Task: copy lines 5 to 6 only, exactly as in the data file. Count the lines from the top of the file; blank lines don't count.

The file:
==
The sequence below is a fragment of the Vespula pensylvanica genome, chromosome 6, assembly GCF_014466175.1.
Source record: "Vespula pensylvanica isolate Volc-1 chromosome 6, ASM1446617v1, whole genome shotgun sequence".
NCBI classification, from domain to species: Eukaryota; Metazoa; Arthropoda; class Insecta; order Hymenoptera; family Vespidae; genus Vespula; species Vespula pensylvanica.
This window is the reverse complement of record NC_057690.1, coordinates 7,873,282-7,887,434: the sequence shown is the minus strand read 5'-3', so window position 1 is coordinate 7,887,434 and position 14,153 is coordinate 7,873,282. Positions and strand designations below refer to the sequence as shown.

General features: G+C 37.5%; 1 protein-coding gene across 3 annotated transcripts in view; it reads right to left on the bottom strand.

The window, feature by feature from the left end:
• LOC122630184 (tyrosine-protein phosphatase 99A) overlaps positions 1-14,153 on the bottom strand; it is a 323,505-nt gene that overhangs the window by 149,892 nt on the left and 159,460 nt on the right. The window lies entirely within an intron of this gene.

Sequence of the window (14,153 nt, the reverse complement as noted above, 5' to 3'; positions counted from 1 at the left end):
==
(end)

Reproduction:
General features: G+C 37.5%; 1 protein-coding gene across 3 annotated transcripts in view; it reads right to left on the bottom strand.

The window, feature by feature from the left end: